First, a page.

Hi, this is my first post here, so I hope I am asking the question the right way.

I am trying to understand to following piece of algebra: In his paper, Witten claims that $\int_M Tr(B \wedge DB) + \int_M Tr(\phi \wedge \ast D \ast B) = \langle B , \ast DB \rangle + \langle \phi, D \ast B \rangle$ (where B is a Lie-algebra valued 1-form, $\phi$ is a Lie-algebra valued 3-form, $\ast$ is the Hodge star, D is the covariant derivative with respect to some flat connection, and $M$ is a compact closed Riemannian 3-manifold) can be regarded as a product of the form $\langle H, L_- H \rangle$, where $H = B+\phi \in \Omega^1(M,\mathfrak{g}) \oplus \Omega^3(M,\mathfrak{g})$ and $L_- = \ast D + D \ast$ is what he calls the twisted Dirac Operator acting on 1 and 3 forms. The scalar product just comes from extending the inner products of 1- and 3-forms orthogonally onto the direct sum, i.e. 1-forms and 3-forms are orthogonal w.r.t. this inner product.

Witten does not bother to go into any detail explaining that, so I looked it up in another book, "Differential Topology and Quantum Field Theory" by Charles Nash. Now he claims the following (essentially equation 12.104):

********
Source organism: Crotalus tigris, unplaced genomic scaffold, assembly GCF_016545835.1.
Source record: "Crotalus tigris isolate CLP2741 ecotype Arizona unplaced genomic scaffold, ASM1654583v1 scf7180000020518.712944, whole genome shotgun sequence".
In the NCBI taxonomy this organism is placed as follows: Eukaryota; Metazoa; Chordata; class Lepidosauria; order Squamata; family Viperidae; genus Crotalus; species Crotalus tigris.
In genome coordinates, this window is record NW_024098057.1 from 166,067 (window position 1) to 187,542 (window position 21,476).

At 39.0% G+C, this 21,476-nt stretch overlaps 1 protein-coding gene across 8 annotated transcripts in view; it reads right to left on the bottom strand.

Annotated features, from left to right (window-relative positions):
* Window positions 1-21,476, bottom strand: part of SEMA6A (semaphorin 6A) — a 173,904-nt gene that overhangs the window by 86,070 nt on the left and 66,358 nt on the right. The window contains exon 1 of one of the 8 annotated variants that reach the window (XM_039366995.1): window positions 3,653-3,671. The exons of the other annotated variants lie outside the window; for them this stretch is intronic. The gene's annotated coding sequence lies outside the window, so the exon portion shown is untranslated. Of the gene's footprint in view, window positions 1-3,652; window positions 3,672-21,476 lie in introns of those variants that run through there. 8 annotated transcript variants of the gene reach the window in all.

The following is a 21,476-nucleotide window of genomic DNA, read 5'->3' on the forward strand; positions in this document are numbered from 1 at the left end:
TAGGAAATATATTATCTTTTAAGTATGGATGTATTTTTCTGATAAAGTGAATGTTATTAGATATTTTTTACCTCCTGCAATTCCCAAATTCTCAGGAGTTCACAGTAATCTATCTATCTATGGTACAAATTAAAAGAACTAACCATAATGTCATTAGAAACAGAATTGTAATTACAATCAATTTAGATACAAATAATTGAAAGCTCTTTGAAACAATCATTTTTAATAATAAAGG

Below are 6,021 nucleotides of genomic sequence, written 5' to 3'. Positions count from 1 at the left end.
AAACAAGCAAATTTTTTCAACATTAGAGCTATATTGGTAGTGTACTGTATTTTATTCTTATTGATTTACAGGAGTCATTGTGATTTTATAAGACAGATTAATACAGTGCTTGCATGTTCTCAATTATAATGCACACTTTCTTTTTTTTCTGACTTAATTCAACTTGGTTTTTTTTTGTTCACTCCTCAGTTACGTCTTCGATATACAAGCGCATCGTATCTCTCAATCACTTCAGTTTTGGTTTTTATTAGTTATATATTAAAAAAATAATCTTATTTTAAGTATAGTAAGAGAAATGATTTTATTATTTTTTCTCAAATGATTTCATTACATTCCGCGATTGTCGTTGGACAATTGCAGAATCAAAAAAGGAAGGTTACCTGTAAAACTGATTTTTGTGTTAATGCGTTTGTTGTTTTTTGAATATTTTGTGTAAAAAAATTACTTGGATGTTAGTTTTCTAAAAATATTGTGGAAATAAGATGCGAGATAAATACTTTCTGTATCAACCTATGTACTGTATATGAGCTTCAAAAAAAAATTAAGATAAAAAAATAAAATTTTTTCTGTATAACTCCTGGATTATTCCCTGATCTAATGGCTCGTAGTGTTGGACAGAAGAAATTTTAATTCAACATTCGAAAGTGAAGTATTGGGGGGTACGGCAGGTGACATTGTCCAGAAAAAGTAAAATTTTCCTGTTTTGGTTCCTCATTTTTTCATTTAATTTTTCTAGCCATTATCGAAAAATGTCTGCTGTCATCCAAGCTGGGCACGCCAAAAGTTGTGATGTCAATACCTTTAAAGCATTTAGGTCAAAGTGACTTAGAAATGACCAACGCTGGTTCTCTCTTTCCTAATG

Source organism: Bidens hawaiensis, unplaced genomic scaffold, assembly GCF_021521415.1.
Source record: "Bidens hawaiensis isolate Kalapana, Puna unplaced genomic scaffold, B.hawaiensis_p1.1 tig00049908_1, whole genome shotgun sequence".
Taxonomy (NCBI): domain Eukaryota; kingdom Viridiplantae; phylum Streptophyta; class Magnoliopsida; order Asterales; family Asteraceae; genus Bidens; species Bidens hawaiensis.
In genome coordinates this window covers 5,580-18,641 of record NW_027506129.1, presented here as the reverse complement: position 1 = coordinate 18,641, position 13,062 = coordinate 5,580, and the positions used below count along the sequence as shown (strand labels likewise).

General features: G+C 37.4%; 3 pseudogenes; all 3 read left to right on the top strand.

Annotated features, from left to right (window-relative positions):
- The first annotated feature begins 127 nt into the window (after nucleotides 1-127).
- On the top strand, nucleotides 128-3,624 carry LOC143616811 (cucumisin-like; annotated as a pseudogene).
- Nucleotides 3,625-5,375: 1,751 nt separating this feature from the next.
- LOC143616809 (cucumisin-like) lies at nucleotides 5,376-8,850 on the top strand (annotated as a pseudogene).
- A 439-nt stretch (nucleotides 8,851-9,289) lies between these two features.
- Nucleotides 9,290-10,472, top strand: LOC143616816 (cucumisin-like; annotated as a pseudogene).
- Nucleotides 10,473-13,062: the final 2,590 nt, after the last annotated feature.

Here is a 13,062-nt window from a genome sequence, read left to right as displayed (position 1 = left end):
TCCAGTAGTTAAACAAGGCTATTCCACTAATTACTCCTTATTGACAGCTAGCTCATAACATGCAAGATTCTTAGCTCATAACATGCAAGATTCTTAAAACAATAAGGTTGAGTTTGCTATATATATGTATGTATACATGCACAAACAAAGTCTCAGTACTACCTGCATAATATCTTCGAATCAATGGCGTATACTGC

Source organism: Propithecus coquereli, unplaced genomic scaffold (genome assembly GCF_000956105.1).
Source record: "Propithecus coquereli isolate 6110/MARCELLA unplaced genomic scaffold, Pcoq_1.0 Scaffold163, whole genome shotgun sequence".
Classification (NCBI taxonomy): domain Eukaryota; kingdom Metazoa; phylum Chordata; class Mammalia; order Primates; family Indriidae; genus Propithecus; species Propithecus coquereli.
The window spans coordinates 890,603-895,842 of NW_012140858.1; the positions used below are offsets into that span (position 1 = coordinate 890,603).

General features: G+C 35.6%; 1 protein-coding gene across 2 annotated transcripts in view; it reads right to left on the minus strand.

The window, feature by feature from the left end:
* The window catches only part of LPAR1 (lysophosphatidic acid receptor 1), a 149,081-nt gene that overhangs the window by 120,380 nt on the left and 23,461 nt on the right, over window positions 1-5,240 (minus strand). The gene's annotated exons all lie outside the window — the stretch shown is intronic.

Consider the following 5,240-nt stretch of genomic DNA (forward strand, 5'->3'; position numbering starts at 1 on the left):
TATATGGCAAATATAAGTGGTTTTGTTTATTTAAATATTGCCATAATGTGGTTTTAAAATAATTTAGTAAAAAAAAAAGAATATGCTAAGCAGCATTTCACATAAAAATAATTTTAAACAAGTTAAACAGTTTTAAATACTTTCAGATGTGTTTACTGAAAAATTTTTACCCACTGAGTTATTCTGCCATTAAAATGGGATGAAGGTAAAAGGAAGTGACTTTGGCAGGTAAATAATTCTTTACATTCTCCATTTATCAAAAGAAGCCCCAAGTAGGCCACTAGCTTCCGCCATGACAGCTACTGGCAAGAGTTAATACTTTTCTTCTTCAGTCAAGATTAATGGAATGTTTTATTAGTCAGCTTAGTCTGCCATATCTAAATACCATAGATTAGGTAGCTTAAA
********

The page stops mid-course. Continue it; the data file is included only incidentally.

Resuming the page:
$\langle H, L_- H\rangle = \langle B + \phi, (\ast D + D \ast) (B+\phi) \rangle = \langle B+\phi, \ast D B + D \ast B + D \ast \phi\rangle $ (the other term with $\phi$ drops out because $\phi$ is a 3-form, so $D\phi=0$) $= \langle B ,\ast D B\rangle + \langle B, D\ast \phi\rangle + \langle \phi, D \ast B \rangle$. So far so good, it's the linearity of the inner product and the fact that 1- and 3-forms are orthogonal to each other. Now he continues \begin{eqnarray} \langle H, L_- H \rangle = \int_M Tr (B \wedge DB) + \int_M Tr(B \wedge \ast D \ast \phi) + \int_M Tr(\phi \wedge \ast D \ast B) \end{eqnarray} \begin{eqnarray} = \int_M Tr(B\wedge DB) + 2 \int_M Tr(\phi \wedge D^\dagger B) \end{eqnarray} where $D^\dagger$ is the codifferential of $D$, i.e. $\langle \alpha, D\beta \rangle = \langle D^\dagger \alpha, \beta \rangle$ for differential forms $\alpha, \beta$ with the right degree. Now I do not see at all how he gets to the last expression. I don't mind the factor of 2, but I don't see how he manages to get the codifferential in this way. I have tried using Stokes as well as the definition of the codifferential and my calculations say that the last two terms in the first line should cancel. However I have to admit that I did not bother about the Lie-algebra part of the forms, i.e. I basically did it for the abelian case. But I was assured that it shouldn't matter. But apparently, it does...

I am pretty desperate to understand this part, so I would be happy about any kind of help you guys can offer me!